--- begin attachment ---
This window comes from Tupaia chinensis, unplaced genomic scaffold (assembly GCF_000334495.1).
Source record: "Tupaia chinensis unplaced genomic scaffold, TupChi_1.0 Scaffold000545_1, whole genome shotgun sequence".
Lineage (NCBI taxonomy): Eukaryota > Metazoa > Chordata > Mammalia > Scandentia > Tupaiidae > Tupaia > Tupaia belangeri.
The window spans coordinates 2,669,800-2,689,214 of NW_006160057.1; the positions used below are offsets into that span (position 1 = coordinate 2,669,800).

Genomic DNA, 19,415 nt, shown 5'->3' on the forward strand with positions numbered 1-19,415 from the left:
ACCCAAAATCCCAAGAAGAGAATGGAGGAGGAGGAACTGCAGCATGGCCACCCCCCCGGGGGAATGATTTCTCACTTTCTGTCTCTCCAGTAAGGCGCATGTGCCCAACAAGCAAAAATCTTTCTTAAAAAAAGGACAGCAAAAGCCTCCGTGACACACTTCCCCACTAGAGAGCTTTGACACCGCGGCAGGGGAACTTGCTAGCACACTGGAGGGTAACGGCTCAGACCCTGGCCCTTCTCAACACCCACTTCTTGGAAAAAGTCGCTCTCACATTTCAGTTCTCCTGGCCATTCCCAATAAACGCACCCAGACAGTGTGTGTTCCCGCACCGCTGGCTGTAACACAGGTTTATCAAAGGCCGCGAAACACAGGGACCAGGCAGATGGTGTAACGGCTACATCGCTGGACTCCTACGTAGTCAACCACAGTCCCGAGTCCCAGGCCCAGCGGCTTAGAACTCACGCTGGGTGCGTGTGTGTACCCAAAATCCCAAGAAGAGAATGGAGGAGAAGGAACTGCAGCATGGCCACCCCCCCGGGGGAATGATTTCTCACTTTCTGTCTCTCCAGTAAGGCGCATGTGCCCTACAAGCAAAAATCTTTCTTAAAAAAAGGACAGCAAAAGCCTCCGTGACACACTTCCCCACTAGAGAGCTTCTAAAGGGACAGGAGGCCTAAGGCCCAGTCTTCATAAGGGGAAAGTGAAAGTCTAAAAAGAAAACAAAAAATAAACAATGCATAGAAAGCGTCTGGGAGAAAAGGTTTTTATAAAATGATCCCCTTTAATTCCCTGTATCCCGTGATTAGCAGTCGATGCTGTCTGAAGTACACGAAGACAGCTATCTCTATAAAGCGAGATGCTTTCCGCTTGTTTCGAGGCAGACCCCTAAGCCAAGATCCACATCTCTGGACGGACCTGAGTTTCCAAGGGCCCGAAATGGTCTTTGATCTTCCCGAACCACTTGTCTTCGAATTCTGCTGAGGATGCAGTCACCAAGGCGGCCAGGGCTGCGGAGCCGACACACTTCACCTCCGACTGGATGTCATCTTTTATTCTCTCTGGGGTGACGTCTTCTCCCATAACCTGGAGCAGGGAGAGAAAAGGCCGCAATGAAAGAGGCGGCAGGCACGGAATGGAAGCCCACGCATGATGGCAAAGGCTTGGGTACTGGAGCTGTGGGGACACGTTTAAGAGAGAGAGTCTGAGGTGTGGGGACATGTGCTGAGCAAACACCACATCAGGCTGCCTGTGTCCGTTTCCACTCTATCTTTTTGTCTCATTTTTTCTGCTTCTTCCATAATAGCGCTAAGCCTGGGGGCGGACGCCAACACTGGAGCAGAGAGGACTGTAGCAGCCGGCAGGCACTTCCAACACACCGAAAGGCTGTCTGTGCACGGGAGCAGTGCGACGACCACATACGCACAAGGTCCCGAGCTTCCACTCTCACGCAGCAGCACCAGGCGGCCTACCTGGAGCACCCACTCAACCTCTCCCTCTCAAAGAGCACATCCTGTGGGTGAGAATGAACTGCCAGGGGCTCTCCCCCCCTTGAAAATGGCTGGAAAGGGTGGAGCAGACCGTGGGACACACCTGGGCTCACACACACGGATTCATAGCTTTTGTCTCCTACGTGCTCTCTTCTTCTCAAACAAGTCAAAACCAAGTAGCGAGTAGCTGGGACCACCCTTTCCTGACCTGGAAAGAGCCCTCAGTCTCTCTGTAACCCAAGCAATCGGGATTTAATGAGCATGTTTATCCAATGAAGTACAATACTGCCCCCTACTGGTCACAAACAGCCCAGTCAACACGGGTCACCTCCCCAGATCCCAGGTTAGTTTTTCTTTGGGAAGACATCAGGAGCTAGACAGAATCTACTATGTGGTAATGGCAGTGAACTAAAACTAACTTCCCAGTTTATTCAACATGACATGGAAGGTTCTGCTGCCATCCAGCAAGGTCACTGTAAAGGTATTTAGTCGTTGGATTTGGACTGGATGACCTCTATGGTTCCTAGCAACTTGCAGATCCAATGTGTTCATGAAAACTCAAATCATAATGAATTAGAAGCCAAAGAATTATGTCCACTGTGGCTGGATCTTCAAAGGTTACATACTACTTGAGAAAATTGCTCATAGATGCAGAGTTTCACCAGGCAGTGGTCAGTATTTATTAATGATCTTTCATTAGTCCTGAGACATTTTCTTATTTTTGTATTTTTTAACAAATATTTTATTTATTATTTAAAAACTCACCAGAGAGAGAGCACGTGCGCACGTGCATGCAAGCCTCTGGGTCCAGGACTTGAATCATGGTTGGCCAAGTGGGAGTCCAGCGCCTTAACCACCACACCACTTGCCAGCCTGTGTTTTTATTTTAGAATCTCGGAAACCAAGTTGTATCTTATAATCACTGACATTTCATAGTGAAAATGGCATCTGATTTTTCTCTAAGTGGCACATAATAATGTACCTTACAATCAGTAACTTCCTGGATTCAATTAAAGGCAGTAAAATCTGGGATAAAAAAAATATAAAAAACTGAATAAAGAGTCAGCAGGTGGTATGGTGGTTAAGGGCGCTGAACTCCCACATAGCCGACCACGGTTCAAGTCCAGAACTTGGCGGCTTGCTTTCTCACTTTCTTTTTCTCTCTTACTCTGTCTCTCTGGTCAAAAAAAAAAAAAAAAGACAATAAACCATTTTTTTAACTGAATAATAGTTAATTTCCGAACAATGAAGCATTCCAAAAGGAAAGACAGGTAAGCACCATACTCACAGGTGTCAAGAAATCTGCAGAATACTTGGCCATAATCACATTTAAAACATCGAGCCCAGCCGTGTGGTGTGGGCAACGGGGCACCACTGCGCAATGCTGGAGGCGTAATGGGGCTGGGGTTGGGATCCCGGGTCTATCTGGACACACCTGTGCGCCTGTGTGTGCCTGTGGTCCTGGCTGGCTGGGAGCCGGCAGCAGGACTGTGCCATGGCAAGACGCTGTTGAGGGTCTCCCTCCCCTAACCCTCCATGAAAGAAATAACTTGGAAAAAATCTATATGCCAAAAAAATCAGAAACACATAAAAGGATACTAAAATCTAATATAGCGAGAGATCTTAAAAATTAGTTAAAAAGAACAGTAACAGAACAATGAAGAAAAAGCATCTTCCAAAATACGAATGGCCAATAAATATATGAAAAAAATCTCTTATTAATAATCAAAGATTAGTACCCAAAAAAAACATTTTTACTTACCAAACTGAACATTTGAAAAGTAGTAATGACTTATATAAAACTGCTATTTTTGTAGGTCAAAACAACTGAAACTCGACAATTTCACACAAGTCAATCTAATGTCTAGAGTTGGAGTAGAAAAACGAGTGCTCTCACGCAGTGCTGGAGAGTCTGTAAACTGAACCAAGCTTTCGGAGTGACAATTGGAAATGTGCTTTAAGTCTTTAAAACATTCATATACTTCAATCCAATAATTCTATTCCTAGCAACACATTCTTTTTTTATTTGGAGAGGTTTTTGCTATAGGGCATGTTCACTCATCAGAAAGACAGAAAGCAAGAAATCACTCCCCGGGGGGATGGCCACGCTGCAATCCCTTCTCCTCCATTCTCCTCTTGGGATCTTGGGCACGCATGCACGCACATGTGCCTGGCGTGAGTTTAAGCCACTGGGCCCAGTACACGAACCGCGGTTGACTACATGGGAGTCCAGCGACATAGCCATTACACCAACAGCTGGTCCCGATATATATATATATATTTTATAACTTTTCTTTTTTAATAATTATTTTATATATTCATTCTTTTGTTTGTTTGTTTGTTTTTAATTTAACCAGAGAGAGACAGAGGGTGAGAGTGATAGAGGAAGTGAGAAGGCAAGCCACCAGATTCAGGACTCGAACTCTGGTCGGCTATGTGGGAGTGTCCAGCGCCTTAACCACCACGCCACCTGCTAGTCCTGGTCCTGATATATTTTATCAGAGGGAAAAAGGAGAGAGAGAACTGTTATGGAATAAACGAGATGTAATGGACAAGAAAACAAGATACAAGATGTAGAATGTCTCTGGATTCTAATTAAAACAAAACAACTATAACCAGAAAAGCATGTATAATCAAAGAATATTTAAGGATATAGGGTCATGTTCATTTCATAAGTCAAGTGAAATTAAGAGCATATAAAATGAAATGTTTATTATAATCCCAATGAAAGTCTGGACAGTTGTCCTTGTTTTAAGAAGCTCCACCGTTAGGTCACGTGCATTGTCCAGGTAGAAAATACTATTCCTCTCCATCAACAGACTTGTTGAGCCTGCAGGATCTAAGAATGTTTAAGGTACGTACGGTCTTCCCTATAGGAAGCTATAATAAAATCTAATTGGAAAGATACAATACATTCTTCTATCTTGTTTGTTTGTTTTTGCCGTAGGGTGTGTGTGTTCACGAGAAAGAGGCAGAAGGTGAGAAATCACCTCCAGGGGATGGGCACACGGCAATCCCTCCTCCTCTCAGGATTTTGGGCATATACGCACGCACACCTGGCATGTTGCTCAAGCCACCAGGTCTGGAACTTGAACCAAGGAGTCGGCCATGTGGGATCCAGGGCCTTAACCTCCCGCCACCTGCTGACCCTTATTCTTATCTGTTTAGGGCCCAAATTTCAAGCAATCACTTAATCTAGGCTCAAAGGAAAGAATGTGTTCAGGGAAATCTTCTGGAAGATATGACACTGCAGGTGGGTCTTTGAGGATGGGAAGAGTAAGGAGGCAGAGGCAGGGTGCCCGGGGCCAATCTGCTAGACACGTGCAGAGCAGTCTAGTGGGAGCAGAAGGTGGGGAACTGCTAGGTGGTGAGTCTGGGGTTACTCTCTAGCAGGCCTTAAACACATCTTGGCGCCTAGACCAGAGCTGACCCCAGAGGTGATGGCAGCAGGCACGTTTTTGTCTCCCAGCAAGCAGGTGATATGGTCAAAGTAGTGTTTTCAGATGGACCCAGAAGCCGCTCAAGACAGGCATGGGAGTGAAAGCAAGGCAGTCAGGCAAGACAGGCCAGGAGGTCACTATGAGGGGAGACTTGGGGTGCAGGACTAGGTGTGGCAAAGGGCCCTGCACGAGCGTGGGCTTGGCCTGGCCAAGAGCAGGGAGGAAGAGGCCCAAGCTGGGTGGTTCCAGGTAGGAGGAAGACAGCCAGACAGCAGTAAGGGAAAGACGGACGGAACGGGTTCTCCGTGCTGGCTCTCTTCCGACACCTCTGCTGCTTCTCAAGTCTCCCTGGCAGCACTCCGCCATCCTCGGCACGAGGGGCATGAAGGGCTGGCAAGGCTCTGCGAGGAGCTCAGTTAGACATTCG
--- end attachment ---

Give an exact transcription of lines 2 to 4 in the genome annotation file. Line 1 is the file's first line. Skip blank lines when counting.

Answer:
Source record: "Tupaia chinensis unplaced genomic scaffold, TupChi_1.0 Scaffold000545_1, whole genome shotgun sequence".
Lineage (NCBI taxonomy): Eukaryota > Metazoa > Chordata > Mammalia > Scandentia > Tupaiidae > Tupaia > Tupaia belangeri.
The window spans coordinates 2,669,800-2,689,214 of NW_006160057.1; the positions used below are offsets into that span (position 1 = coordinate 2,669,800).